While you don’t want to make money your only focus in life, you should not consider poverty a virtue either. People who insist that money cannot buy happiness associate money with existential misery. 

If you can overcome any unrealistic beliefs about money, considering it either the source of happiness or the root cause of misery, your heart will be filled with appreciation for all the things you have in life, whether it is a lot or a little. You will understand that true happiness comes from making peace with your life.

Ultimately, money and our attitude towards it are always nuanced issues. We need money to buy some things in life, but it does not always bring us happiness. 


Money is a hot topic these days. So naturally, we all want to know how we can make more of it.

For instance, this economic downturn has made many people focus on saving money and being thrifty. The result is that they are looking at the world with a new appreciation for what they have and what they don’t need in their lives.

This shows that people’s attitude to money is not as simple as just wanting more of it or trying to spend less of it. Instead, it changes according to the circumstances that we find ourselves in.

There is so much confusion around money because there are so many misconceptions about it.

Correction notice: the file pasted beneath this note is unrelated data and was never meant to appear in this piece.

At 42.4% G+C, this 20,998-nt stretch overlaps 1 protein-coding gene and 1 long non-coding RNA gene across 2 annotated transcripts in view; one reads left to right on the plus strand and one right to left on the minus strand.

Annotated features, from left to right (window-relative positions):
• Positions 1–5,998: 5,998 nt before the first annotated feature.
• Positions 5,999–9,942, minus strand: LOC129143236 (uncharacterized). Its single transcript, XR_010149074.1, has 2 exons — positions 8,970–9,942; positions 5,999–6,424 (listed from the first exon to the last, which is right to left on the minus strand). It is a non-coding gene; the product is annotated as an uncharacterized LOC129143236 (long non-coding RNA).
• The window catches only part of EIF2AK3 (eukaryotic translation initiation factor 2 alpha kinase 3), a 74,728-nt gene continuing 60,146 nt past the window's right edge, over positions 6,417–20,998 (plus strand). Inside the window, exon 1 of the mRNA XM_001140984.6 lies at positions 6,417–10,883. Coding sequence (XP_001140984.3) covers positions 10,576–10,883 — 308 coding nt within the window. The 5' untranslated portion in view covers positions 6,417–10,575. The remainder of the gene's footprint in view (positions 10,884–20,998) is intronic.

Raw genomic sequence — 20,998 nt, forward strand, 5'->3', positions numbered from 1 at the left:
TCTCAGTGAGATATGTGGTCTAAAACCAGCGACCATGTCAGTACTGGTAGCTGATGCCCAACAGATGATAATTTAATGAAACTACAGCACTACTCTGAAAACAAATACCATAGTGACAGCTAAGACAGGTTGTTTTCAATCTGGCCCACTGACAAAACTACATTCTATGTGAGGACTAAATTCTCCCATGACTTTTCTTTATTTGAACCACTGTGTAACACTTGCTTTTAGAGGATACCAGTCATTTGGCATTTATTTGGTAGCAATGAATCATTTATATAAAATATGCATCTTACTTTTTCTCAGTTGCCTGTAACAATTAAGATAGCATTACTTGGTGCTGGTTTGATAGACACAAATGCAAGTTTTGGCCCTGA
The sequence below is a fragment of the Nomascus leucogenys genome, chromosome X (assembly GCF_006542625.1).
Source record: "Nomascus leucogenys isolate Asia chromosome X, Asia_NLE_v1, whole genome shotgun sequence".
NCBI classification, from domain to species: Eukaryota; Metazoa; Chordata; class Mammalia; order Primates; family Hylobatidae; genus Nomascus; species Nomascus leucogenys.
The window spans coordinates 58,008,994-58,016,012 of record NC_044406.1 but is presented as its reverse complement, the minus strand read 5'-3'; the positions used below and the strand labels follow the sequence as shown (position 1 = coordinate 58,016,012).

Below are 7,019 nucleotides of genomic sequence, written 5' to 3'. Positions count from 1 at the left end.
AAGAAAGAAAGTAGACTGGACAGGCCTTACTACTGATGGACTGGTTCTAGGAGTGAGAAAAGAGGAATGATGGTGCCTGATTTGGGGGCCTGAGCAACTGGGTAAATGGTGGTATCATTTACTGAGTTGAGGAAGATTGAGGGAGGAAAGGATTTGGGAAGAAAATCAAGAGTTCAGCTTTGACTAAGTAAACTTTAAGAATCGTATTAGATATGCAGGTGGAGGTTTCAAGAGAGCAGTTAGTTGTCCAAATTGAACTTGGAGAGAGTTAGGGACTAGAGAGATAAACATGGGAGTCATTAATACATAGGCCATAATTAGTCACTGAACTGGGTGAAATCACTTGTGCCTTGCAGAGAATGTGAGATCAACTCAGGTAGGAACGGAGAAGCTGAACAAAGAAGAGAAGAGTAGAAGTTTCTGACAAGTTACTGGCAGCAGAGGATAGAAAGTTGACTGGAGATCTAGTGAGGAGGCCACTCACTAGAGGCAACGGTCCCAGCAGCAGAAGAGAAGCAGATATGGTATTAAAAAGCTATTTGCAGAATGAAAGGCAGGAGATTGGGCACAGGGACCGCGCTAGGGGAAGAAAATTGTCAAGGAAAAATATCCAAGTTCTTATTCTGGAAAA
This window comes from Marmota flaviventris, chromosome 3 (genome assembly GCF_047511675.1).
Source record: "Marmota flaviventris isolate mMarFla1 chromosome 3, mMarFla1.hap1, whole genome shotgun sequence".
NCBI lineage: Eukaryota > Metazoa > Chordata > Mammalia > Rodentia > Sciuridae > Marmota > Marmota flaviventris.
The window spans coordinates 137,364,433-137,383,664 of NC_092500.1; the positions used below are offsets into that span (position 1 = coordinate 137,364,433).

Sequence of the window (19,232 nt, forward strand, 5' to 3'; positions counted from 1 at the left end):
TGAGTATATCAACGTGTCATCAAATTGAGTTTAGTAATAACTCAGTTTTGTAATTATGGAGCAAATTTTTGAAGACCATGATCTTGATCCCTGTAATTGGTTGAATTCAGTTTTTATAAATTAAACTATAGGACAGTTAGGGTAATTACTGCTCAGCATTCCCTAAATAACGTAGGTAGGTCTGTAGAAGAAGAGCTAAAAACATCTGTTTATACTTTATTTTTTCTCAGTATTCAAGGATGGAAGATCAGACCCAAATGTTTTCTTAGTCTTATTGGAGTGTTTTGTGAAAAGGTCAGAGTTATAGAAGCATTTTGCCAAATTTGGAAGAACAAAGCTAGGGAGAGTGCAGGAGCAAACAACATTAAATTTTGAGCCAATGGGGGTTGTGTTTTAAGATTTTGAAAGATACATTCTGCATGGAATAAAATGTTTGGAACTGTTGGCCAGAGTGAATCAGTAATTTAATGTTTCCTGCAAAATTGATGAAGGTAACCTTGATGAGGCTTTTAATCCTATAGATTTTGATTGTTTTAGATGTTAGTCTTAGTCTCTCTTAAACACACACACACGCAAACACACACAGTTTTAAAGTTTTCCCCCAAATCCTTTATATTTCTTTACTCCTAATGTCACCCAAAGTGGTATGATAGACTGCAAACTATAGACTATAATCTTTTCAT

Money is a taboo subject that we shy away from talking about. We are more likely to talk about death or intimate relationships than what our salary is. This, combined with the fact that we need money to survive, clarifies why this topic has been neglected for so long and how detrimental this is to society.

It is time for us to face this reality and start addressing the issues which have gone unnoticed for so long.

One of the biggest misconceptions about attitudes towards money is that there are two camps: people who believe it brings happiness, and people who think that happiness is just an insider job that has little to do with how much or how little money a person has.

In short, there’s very little middle ground. But, in reality, it’s more nuanced than that – there’s actually a whole spectrum of attitudes towards money. Some people just like having lots of money and others don’t think much about it at all.

This article originally appeared on ArrestYourDebt.com and was syndicated by MediaFeed.org.


Featured Image Credit: DepositPhotos.com.